7 Tech-Savvy Stadiums Revolutionizing the Fan Experience

THESE WALLS CAN TALK

The age of technological innovation in modern sports stadiums has dawned, and there’s no better time than now to be a sports fan with a smartphone.

With everything from wireless connectivity to environmentally friendly infrastructure, sports stadiums are providing fans with better overall experiences while also reducing their carbon footprints.

Here are seven high-tech stadiums that stand out for their innovative features.

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1. AT&T Park (San Francisco Giants) – The San Francisco Giants have always been at the forefront of technological innovation in sports stadiums. In 2004, the team was the first sports franchise to offer Wi-Fi to its fans inside a stadium.

Today, Giants fans enjoy state-of-the-art Wi-Fi service thanks to a Distributed Antenna System (DAS), which uses 1,300 access points strategically placed throughout the stadium to help deal with surges in network growth traffic and boost mobile broadband coverage. The team also uses Apple’s iBeacon technology, which enables attendees to access maps, amenities, concessions, video clips and seating upgrades.

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2. Levi’s Stadium (San Francisco 49ers) – The new home of the 49ers takes the Silicon Valley sporting experience to another level. Time.com dubbed it “the most high-tech stadium anywhere in the world.” The nearly $1.3 billion Levi’s Stadium is certified as Leadership in Energy and Environmental Design (LEED) Gold, boasts 68,000-plus seats (most of which are in the lower bowl, moving fans closer to the action), and has 400 miles of cable (and 12,000 physical network ports) for its 40-gigabit backbone network—giving it 40 times the bandwidth of any other sports stadium in the country.

The stadium also has its own mobile app, a place where “68,000 fans can have 68,000 experiences,” according to Jed York, CEO of the 49ers. The app enables fans to find the best route to the stadium from their homes, replay game action within five seconds after a play was finished, and order and pay for food. Additionally, for fans feeling the call of nature, the app will direct them to the nearest bathroom. (Bonus: If there’s a line, the app can even estimate wait time.)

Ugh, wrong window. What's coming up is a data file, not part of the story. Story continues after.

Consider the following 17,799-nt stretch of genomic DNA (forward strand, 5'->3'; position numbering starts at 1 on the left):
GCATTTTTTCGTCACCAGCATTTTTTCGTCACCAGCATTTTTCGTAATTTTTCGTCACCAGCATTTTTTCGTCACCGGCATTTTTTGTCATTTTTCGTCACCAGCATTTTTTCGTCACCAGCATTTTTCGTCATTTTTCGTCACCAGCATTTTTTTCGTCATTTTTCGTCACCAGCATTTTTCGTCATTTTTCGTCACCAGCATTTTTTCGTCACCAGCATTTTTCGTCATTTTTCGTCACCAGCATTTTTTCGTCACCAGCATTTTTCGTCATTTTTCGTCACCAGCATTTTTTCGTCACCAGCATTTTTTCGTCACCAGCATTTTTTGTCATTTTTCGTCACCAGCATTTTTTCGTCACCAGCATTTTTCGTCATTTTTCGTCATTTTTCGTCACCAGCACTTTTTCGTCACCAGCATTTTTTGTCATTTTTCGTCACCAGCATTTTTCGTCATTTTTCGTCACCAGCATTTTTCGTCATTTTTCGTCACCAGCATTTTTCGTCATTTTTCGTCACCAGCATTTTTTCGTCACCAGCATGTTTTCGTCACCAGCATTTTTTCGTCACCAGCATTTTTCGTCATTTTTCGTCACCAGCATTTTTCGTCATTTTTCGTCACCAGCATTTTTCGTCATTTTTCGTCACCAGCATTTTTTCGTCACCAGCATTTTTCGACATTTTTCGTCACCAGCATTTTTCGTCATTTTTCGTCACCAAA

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3. Wembley Stadium (England national football team) – These days, apps are the way to go to give fans the ultimate sporting experience. Like Levi’s Stadium, Wembley has its own app that allows fans to watch a goal within seconds after the ball has hit the net, and order and pay for food from the comfort of their seats. The stadium itself boasts two gigantic LED screens (each the size of around 600 television sets), enough escalators to run the length of a 400-meter running track, and an arch that is the “longest single-span roof structure in the world.” The field also uses Desso technology that combines synthetic grass with real grass, giving it more durability than a traditional all-grass pitch.

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4. Marlins Park (Miami Marlins) – This stadium has the distinction of being the world’s first retractable roof structure to earn LEED Gold certification. Marlins Park has reduced its water usage by 52 percent through water-efficient plumbing, and recycles plastic, metal, paper, cardboard and glass waste from every home game. During its construction, over 75 percent of construction waste was recycled. Landscaping around the park uses 60 percent less potable water for irrigation, according to Inhabitat.

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5. University of Phoenix Stadium (Arizona Cardinals) – When drafting plans for the structure, the designers of the University of Phoenix Stadium had more than Arizona Cardinals football games in mind. In addition to a retractable roof, the stadium has a retractable field. Architect Peter Eisenman and Populous, an architecture firm, built a 19-million-pound tray where the field stands, which is 40 inches deep and situated on 13 tracks. When the field is not in use, it can be moved through an opening and placed outside the stadium, where the field’s grass can soak in the Arizona sunshine and the stadium’s event floor can be better used to host conventions and other non-sporting events.

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6. AT&T Stadium (Dallas Cowboys) – The Cowboys set a world record when their home stadium unveiled its 11,520-square-foot scoreboard. Owner Jerry Jones is currently putting the finishing touches on The Star, the Cowboys’ new team facility and multi-use center in Frisco, Texas, which has a state-of-the-art playing field that will be used by the team and by the City of Frisco’s school district. There is also a two-story retail and conference center and a new Omni Frisco Hotel adjacent to the project, which is slated to open in 2016.

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7. Husky Stadium (University of Washington) – The University of Washington’s Husky Stadium is mixing high-tech renovations with a mandate to go green. The stadium’s scoreboard adjusts naturally to sunlight, while much of the new stadium was made with recycled materials from its predecessor. Trees and shrubs were replanted as well, and the school used “salmon-safe” procedures to prevent toxic and polluted wastewater from entering neighboring Lake Washington.

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